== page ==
Women Reaching Top Spots in Democratic Party
A recent review of federal election records tells the story of women filling large numbers of positions in the higher echelons of the Democratic Party and getting paid for their work accordingly.
It took decades, but finally women are filling the leadership roles of the six women running for president currently. According to POLITICO, of the 53 people who are vital to the campaigns of Amy Klobuchar, Tulsi Gabbard, Kirsten Gillibrand, Kamala Harris, Elizabeth Warren and Marianne Williamson, 60%, or 31, are women. Among the three top male candidates the trend is maintained. Joe Biden, Bernie Sanders and Pete Buttigieg have 24 high-ranking staff supporting their campaigns, and 13, or 54%, are women.
Over 24 analysts, strategists and campaign advisors told POLITICO that they have seen a huge change this year in hiring and pay scales for women in a field that has historically been the domain almost exclusively of men. Women are taking their place among strategists and policy makers and helping create the messages the Democratic Party hopes to send.
Hillary Clinton’s super PAC manager for her 2016 campaign, Anne Caprara, said that women earned $10K to $20K less than men for the same job on different campaigns, and even sometimes within the same campaigns.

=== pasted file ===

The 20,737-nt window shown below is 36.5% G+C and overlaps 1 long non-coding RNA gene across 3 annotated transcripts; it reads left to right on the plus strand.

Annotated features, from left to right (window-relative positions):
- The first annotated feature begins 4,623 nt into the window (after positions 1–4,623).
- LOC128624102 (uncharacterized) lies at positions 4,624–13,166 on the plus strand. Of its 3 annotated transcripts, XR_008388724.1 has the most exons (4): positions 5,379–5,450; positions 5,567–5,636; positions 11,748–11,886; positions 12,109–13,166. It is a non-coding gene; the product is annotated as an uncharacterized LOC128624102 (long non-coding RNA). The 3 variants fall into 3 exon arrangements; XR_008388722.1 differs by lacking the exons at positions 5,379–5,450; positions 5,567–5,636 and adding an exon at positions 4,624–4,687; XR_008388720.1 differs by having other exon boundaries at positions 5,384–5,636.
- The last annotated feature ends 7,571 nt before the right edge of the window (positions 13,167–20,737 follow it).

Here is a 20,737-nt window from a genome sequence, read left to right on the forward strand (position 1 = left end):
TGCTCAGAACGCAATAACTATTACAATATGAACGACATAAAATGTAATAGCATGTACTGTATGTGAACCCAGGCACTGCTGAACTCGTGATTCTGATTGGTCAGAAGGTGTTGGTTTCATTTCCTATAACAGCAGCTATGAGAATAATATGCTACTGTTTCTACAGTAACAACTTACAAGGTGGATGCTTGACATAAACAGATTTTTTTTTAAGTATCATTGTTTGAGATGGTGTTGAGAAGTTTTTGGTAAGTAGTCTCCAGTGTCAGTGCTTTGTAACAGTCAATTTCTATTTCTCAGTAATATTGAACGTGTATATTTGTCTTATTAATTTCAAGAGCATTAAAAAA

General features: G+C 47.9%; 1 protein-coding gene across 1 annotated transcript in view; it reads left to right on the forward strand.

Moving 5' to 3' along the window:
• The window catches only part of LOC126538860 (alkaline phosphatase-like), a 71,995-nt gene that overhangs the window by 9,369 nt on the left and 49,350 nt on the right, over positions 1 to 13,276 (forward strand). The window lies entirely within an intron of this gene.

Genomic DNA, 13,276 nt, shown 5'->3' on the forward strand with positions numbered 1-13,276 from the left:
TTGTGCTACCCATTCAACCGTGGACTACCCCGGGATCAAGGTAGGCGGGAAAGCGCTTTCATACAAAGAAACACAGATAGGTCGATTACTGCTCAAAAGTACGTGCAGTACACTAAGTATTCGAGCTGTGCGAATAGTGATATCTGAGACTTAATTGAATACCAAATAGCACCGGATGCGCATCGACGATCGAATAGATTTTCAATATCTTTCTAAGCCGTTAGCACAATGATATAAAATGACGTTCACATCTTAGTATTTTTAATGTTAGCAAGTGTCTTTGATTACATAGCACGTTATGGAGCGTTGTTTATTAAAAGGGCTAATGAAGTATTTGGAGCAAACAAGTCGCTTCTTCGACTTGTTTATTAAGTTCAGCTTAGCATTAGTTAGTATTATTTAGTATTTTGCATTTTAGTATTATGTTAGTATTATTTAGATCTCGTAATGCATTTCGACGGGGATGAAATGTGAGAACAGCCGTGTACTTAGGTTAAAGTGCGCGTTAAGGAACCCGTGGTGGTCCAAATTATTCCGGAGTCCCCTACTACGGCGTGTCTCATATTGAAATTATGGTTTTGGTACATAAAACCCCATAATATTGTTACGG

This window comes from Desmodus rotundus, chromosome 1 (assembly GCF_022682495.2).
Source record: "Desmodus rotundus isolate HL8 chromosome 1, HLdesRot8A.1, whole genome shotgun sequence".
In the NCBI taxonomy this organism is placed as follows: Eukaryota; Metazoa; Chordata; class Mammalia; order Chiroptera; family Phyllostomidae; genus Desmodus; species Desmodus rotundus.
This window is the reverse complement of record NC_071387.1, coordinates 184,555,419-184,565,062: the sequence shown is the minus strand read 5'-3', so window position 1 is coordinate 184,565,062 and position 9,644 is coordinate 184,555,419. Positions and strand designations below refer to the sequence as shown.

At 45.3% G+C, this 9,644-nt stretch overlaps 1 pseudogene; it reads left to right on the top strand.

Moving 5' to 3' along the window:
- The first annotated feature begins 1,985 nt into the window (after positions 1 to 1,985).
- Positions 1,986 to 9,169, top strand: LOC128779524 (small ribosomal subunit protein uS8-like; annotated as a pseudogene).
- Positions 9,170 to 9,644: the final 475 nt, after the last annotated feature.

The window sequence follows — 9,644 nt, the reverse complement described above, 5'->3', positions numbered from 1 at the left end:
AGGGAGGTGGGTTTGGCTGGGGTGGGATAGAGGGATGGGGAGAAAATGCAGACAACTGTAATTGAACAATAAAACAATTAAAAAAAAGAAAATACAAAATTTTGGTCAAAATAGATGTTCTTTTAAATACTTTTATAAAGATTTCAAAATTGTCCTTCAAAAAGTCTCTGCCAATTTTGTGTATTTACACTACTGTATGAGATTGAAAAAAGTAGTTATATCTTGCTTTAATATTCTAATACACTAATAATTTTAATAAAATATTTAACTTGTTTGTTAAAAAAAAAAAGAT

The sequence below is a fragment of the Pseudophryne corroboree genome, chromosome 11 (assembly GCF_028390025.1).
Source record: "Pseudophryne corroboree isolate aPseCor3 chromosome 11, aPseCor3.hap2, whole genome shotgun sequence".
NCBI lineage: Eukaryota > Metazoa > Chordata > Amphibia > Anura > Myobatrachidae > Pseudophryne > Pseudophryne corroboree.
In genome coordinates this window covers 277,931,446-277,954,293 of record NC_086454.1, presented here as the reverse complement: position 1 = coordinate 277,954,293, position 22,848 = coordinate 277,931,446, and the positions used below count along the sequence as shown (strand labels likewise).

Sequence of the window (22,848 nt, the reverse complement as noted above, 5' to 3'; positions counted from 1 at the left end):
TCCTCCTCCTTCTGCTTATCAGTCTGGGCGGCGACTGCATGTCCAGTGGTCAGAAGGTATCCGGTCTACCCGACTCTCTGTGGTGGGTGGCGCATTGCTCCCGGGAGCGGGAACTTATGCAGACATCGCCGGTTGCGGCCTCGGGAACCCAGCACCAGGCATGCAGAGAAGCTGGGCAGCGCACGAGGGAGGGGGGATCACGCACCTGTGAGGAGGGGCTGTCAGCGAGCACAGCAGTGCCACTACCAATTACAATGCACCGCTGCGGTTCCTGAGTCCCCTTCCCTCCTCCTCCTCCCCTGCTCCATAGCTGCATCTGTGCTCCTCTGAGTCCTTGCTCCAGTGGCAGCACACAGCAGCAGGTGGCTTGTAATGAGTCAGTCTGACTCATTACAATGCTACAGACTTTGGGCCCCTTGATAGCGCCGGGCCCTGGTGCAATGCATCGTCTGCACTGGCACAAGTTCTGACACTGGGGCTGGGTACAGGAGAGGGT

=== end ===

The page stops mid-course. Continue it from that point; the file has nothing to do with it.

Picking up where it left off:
“On behalf of all the women who have worked on campaigns, it is about (expletive deleted) time that this has happened — and you can quote me on that,” Caprara said. “I really relish the day when this is not a story, when we’re not having these conversations of ‘are we paying men and women equal?’”
The role of campaign manager is still the preserve of men, however. Among the current crop of male and female candidates in the top three slots, none have a female running the show, with the exception of Tulsi Gabbard, whose sister is her campaign manager, but is nonsalaried.
“This is the first campaign season where we have a record number of women running for president, managing major candidates, leading the war room, supervising hundreds of field staffers and reporting on the presidential campaign,” said former Democratic National Committee Chair Donna Brazile, a campaign manager for Al Gore in 2000. “Women have not only earned their seats at the table, they have also earned the right to be compensated for the tremendous work they are doing.”